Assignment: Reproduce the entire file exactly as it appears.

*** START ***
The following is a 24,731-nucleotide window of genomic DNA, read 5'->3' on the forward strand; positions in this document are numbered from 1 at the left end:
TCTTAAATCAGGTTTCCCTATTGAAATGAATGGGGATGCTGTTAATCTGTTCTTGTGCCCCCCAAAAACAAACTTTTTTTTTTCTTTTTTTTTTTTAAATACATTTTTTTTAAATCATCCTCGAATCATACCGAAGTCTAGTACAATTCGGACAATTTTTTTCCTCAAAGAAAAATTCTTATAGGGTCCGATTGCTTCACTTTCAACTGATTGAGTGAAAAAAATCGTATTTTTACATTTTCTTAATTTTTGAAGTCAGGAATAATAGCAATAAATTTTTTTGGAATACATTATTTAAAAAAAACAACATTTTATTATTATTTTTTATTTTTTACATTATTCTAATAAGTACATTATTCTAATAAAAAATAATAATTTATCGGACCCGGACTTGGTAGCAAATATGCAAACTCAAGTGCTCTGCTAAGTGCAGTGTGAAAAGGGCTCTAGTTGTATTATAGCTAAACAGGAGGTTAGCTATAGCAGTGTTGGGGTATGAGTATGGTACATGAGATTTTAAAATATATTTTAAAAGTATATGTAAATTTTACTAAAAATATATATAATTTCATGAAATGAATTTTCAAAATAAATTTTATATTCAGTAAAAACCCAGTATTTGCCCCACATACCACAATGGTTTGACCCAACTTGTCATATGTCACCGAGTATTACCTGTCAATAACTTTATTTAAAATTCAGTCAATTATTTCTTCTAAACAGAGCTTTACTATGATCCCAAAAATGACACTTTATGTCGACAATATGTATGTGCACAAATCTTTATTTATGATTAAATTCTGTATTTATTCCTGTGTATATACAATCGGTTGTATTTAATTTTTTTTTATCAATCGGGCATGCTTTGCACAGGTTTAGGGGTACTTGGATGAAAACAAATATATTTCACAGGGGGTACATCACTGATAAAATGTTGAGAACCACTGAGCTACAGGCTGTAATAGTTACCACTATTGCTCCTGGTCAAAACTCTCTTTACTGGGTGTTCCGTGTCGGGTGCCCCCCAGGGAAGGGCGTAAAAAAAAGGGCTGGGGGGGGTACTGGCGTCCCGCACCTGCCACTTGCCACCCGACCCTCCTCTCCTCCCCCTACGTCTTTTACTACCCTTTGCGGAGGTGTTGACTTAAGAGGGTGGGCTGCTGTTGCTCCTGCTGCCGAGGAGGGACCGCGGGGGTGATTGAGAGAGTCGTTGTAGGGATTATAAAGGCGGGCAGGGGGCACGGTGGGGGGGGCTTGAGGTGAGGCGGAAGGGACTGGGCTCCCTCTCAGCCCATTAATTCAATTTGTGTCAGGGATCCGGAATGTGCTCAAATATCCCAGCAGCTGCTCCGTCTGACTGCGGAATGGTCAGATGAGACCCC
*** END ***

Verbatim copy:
The following is a 24,731-nucleotide window of genomic DNA, read 5'->3' on the forward strand; positions in this document are numbered from 1 at the left end:
TCTTAAATCAGGTTTCCCTATTGAAATGAATGGGGATGCTGTTAATCTGTTCTTGTGCCCCCCAAAAACAAACTTTTTTTTTTCTTTTTTTTTTTTAAATACATTTTTTTTAAATCATCCTCGAATCATACCGAAGTCTAGTACAATTCGGACAATTTTTTTCCTCAAAGAAAAATTCTTATAGGGTCCGATTGCTTCACTTTCAACTGATTGAGTGAAAAAAATCGTATTTTTACATTTTCTTAATTTTTGAAGTCAGGAATAATAGCAATAAATTTTTTTGGAATACATTATTTAAAAAAAACAACATTTTATTATTATTTTTTATTTTTTACATTATTCTAATAAGTACATTATTCTAATAAAAAATAATAATTTATCGGACCCGGACTTGGTAGCAAATATGCAAACTCAAGTGCTCTGCTAAGTGCAGTGTGAAAAGGGCTCTAGTTGTATTATAGCTAAACAGGAGGTTAGCTATAGCAGTGTTGGGGTATGAGTATGGTACATGAGATTTTAAAATATATTTTAAAAGTATATGTAAATTTTACTAAAAATATATATAATTTCATGAAATGAATTTTCAAAATAAATTTTATATTCAGTAAAAACCCAGTATTTGCCCCACATACCACAATGGTTTGACCCAACTTGTCATATGTCACCGAGTATTACCTGTCAATAACTTTATTTAAAATTCAGTCAATTATTTCTTCTAAACAGAGCTTTACTATGATCCCAAAAATGACACTTTATGTCGACAATATGTATGTGCACAAATCTTTATTTATGATTAAATTCTGTATTTATTCCTGTGTATATACAATCGGTTGTATTTAATTTTTTTTTATCAATCGGGCATGCTTTGCACAGGTTTAGGGGTACTTGGATGAAAACAAATATATTTCACAGGGGGTACATCACTGATAAAATGTTGAGAACCACTGAGCTACAGGCTGTAATAGTTACCACTATTGCTCCTGGTCAAAACTCTCTTTACTGGGTGTTCCGTGTCGGGTGCCCCCCAGGGAAGGGCGTAAAAAAAAGGGCTGGGGGGGGTACTGGCGTCCCGCACCTGCCACTTGCCACCCGACCCTCCTCTCCTCCCCCTACGTCTTTTACTACCCTTTGCGGAGGTGTTGACTTAAGAGGGTGGGCTGCTGTTGCTCCTGCTGCCGAGGAGGGACCGCGGGGGTGATTGAGAGAGTCGTTGTAGGGATTATAAAGGCGGGCAGGGGGCACGGTGGGGGGGGCTTGAGGTGAGGCGGAAGGGACTGGGCTCCCTCTCAGCCCATTAATTCAATTTGTGTCAGGGATCCGGAATGTGCTCAAATATCCCAGCAGCTGCTCCGTCTGACTGCGGAATGGTCAGATGAGACCCC